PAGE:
Resources can be inputs and outputs of steps in a pipeline.

  • Resources may be from the same pipeline source as the pipeline or another pipeline source in the same Project and environment.
  • If the resource is from a multi-branch pipeline source, either the same as the pipeline or a different source, and a different branch than the pipeline, branch must be included in the resource in inputResources or outputResources.
  • To use a resource from a single-branch pipeline, branch should not be specified. 

Resources can be used by steps in these ways:

Inputs

When specified in a step in the inputResources section of a Pipeline or Step, the resource is an input for a step. The resource can also be referred to by its name as an argument in shell commands that the step executes.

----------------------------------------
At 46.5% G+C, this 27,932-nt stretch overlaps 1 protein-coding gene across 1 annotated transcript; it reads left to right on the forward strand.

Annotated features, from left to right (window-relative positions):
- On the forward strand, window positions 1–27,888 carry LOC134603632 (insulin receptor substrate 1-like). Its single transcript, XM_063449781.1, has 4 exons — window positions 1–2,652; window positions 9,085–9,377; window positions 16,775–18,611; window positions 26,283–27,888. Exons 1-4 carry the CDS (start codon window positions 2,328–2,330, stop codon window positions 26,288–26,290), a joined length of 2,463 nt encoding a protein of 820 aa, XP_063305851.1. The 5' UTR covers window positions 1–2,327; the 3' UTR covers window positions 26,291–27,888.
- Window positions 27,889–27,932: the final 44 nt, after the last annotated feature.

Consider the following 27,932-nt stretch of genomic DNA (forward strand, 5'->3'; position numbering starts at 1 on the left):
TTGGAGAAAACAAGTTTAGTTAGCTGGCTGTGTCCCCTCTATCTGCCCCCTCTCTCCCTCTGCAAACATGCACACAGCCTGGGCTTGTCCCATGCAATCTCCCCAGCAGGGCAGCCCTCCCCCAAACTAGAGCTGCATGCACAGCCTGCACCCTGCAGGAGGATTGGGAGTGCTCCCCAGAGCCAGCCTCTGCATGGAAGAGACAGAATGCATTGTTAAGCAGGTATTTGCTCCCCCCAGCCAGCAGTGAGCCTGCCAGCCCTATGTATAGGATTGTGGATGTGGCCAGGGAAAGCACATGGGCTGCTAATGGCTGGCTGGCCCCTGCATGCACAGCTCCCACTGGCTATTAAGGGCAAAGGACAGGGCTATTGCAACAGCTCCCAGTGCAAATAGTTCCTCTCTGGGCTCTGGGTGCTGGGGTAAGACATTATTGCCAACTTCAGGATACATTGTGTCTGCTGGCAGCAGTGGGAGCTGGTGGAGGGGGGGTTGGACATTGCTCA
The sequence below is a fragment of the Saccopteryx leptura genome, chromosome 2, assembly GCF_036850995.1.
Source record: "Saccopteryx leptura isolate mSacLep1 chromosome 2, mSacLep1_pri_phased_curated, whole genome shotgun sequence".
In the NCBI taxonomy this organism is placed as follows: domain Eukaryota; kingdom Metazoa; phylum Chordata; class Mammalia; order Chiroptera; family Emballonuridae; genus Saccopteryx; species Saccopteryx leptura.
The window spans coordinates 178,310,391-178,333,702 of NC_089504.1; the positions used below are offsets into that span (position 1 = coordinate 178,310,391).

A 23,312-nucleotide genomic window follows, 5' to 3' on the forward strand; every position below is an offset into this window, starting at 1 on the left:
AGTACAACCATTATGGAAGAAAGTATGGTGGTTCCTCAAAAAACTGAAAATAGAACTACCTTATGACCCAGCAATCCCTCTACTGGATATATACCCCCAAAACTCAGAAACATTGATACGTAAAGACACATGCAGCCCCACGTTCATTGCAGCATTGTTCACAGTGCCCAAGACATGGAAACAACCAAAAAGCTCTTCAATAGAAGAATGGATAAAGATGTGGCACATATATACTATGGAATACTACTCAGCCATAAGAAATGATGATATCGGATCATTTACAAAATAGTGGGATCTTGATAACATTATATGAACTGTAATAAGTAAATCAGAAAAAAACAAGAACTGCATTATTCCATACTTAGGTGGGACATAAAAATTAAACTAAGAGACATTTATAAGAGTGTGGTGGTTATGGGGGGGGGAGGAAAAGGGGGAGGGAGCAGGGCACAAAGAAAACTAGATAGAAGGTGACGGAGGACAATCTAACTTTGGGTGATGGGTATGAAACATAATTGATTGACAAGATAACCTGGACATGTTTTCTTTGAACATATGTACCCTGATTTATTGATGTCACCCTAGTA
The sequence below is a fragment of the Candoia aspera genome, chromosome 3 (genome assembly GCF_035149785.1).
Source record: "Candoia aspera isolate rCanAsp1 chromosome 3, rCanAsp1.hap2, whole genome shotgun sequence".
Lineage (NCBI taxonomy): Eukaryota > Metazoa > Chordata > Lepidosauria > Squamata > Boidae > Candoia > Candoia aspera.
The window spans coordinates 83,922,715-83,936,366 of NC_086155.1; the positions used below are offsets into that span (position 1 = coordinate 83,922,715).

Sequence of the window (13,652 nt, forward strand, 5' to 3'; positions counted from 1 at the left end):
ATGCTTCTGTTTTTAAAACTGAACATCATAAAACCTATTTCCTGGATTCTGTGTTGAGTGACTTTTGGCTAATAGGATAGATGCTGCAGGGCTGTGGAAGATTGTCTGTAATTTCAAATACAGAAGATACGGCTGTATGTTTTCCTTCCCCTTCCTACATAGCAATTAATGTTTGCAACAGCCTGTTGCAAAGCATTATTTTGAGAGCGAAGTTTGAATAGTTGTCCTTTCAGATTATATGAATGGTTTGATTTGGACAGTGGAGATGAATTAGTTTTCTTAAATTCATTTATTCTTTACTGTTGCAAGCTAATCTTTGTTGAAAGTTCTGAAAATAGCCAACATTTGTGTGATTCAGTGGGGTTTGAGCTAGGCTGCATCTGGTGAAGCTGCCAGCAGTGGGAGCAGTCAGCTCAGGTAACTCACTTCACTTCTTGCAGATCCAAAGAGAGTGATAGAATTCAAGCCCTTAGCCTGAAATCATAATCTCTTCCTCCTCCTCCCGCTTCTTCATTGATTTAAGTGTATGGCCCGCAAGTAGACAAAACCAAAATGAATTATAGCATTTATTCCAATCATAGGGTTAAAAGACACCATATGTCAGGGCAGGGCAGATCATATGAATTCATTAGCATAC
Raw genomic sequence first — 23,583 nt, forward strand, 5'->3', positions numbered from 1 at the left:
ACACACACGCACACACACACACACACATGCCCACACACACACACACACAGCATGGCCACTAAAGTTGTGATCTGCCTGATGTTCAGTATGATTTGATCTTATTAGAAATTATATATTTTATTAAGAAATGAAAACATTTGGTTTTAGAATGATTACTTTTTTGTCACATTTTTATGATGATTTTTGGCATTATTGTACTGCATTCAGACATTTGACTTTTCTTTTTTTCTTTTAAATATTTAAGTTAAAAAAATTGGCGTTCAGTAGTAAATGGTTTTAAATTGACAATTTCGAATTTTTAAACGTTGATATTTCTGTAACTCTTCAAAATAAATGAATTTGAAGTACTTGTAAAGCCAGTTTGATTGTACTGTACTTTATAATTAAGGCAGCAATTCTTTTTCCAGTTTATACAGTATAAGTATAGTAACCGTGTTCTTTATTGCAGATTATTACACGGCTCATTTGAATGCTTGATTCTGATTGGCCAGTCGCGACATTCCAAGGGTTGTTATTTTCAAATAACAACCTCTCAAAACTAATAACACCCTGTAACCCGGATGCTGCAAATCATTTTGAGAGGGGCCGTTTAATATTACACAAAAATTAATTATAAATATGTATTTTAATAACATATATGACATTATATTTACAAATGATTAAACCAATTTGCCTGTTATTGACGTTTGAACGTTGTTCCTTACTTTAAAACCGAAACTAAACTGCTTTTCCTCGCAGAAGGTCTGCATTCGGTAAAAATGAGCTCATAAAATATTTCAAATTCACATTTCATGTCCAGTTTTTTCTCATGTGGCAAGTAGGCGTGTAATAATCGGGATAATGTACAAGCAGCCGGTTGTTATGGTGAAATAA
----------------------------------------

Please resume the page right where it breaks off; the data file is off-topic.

A resource version will automatically initiate the execution of that step that has that resource as input resource. 

For example, when a Step specifies a GitRepo resource, any new code commit to that Git repository will automatically cause that step to execute.

If a step that specifies an image resource and trigger is set as false, the step is executed, and it will use the latest version of the resource during the execution.

Steps that have input resources from other pipelines trigger a run of the pipeline when the resource is updated. By default, input resources that were an output resource of another step in the same run will run whether or not the resource is updated.

To skip steps in the same run when input resources are not updated, newVersionOnly may be added to the input resource.

Outputs